Anacostia Historic District
Photo courtesy of the DC SHPO
The name Anacostia derives from the area’s early history as Nacochtank, a settlement of Necostan or Anacostan Indians on the banks of the Anacostia River. Captain John Smith recorded in his journals that he sailed up the Eastern Branch or Anacostia River in 1608 in his search for the main branch of the Potomac River and was well received by these Native Americans.
Today, the Anacostia Historic District is an area of approximately 20 squares in southeast Washington. Uniontown, the core of the historic district was incorporated in 1854 and was one of the first suburbs in the District of Columbia. It was designed to be financially available to Washington’s working class, most of who were employed across the river at the Navy Yard. The initial subdivision of 1854 carried restrictive covenants prohibiting the sale, rental or lease of property to any Negro, Mulatto, or anyone of African or Irish descent. However, by 1880 approximately 15 percent of the residents were African American and today probably 99 percent. The historic district retains much of its mid-to-late 19th-century low scale, working class character as is shown in its architecture.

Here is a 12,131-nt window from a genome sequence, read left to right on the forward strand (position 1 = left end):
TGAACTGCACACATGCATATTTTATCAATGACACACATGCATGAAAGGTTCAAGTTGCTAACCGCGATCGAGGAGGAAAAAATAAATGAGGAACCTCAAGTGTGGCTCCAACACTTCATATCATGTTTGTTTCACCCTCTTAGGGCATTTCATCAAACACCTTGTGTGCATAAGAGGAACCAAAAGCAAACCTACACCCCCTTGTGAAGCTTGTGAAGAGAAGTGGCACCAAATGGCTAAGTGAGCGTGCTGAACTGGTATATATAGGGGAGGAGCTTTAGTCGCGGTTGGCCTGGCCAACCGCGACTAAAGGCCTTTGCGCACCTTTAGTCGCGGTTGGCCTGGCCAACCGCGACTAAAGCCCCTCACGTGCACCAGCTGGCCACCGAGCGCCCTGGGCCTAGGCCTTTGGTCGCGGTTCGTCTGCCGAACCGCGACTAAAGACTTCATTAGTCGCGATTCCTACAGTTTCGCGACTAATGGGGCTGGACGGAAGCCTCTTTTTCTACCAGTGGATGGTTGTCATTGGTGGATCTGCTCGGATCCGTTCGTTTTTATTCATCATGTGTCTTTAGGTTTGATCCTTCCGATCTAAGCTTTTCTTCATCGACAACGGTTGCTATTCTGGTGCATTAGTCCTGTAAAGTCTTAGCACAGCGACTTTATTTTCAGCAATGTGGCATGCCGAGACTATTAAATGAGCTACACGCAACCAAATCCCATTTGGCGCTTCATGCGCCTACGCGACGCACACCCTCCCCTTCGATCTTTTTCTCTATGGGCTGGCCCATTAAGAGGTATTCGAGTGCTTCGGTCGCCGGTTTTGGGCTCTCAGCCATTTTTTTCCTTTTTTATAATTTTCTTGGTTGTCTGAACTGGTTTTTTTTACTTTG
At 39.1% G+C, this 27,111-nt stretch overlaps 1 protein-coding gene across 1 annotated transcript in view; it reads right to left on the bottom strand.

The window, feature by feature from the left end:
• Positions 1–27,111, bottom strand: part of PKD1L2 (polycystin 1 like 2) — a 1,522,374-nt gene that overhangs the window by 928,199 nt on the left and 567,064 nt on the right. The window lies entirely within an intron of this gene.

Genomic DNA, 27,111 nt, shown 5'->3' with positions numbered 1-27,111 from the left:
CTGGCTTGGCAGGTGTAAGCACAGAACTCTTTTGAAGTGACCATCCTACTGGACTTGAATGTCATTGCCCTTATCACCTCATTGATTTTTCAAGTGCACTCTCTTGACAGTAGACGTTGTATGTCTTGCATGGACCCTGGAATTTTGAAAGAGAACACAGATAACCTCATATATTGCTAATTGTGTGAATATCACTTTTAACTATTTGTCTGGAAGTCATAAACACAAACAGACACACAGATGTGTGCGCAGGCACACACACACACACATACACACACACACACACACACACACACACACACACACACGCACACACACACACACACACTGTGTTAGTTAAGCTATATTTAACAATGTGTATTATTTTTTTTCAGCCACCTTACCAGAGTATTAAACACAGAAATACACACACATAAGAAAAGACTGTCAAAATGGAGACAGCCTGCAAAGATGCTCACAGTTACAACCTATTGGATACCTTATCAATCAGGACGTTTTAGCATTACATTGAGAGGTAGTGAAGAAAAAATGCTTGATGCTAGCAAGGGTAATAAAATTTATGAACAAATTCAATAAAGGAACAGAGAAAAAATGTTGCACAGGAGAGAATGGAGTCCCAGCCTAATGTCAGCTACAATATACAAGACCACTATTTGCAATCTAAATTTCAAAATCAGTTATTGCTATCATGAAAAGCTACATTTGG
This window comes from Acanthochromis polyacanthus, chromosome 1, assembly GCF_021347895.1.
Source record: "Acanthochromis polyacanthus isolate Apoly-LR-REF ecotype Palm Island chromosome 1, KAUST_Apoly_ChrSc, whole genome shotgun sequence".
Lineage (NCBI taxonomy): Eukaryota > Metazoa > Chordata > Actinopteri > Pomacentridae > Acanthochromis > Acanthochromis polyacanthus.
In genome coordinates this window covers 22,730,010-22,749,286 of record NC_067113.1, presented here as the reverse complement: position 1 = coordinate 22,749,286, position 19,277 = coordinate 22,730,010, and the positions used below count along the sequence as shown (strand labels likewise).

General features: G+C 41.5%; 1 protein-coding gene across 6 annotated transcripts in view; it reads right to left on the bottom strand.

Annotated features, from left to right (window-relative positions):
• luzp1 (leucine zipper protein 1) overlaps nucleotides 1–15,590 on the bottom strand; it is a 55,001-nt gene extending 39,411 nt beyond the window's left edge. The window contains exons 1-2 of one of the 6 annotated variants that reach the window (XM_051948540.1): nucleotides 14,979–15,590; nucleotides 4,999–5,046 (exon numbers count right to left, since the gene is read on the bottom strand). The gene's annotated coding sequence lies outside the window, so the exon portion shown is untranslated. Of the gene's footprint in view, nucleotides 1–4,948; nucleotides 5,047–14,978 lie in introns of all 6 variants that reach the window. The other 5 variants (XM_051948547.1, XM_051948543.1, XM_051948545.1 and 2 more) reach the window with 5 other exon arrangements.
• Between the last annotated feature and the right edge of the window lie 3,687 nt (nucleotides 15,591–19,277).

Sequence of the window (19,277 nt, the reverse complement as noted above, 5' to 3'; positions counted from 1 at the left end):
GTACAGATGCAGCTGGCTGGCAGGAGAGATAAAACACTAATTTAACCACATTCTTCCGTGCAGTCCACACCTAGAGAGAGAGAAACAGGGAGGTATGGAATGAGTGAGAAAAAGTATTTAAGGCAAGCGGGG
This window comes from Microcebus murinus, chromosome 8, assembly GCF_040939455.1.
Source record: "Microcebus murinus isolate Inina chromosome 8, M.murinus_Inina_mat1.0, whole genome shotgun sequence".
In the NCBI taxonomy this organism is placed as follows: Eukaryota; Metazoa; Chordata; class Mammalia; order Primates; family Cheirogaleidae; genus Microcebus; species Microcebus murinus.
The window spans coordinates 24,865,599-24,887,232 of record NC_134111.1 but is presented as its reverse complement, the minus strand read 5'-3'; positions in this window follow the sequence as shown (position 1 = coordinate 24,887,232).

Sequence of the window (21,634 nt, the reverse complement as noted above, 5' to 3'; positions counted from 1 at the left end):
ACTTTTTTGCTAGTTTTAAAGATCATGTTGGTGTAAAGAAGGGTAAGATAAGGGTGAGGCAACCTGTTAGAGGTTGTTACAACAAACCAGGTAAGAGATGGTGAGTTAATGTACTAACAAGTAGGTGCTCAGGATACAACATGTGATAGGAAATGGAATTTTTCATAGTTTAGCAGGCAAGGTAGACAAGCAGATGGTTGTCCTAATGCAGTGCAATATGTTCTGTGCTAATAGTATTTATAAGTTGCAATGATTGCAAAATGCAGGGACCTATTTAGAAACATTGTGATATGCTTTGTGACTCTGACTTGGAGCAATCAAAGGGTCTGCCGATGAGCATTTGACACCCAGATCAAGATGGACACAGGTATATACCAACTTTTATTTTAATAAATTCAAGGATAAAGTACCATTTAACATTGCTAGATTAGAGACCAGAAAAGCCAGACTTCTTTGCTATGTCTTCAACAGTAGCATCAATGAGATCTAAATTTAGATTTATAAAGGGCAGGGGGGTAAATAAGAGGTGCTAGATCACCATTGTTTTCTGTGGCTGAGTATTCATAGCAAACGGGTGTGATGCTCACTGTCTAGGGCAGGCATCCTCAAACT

Anacostia, Valley St., photo taken by Proctor, c. 1885
Historical Society of Washington, DC
While the neighborhood is fairly homogenous and a strong sense of order prevails, a great deal of variety and visual richness exists. Projecting porches and varied rooflines create a strong sense of rhythm up and down the streets. Relatively simple, standard house forms feature some of the most varied and original detailing. Individuals chose their own porch trim, iron fences, window and gable treatments and other decorative details.
The frame houses are mostly Italianate and Cottage style with some scattered examples of Queen Anne. Interspersed are brick rowhouses, churches and two commercial streets Good Hope Road, and Martin Luther King, Jr., Avenue, but with few exceptions, the commercial buildings mirror the low-scale residential character of the neighborhood.
It also contains within its boundaries, the Frederick Douglass National Historic Site, (14th and W Streets, SE) home of the developer of Uniontown, which was later bought by Frederick Douglass who was often referred to as the “Sage of Anacostia.” After decades of neglect, Anacostia’s citizens are working to revitalize the neighborhood.
The Anacostia Historic District is roughly bounded by Martin Luther King Ave. on the west, Good Hope Rd. on the north, Fendall St. and the rear of the Frederick Douglass home on the east, and Bangor St. and Morris Rd. on the south. Most of the buildings are private residences and not open to the public. Metro stop: Anacostia